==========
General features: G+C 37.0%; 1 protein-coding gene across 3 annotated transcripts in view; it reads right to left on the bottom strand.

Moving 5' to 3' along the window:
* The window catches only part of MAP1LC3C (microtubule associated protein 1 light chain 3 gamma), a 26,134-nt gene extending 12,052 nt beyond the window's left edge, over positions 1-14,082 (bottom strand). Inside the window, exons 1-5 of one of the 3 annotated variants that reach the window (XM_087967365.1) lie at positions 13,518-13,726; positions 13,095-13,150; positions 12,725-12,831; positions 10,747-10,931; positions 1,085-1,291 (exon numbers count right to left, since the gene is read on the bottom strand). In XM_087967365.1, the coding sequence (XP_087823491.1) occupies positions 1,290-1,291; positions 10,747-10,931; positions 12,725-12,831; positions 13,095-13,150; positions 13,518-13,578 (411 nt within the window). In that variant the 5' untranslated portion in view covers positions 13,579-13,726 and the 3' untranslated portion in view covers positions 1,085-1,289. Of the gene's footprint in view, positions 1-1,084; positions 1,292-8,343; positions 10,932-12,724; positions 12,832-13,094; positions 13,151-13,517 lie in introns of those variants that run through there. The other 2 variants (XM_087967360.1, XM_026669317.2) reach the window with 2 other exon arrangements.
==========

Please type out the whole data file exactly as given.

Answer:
General features: G+C 37.0%; 1 protein-coding gene across 3 annotated transcripts in view; it reads right to left on the bottom strand.

Moving 5' to 3' along the window:
* The window catches only part of MAP1LC3C (microtubule associated protein 1 light chain 3 gamma), a 26,134-nt gene extending 12,052 nt beyond the window's left edge, over positions 1-14,082 (bottom strand). Inside the window, exons 1-5 of one of the 3 annotated variants that reach the window (XM_087967365.1) lie at positions 13,518-13,726; positions 13,095-13,150; positions 12,725-12,831; positions 10,747-10,931; positions 1,085-1,291 (exon numbers count right to left, since the gene is read on the bottom strand). In XM_087967365.1, the coding sequence (XP_087823491.1) occupies positions 1,290-1,291; positions 10,747-10,931; positions 12,725-12,831; positions 13,095-13,150; positions 13,518-13,578 (411 nt within the window). In that variant the 5' untranslated portion in view covers positions 13,579-13,726 and the 3' untranslated portion in view covers positions 1,085-1,289. Of the gene's footprint in view, positions 1-1,084; positions 1,292-8,343; positions 10,932-12,724; positions 12,832-13,094; positions 13,151-13,517 lie in introns of those variants that run through there. The other 2 variants (XM_087967360.1, XM_026669317.2) reach the window with 2 other exon arrangements.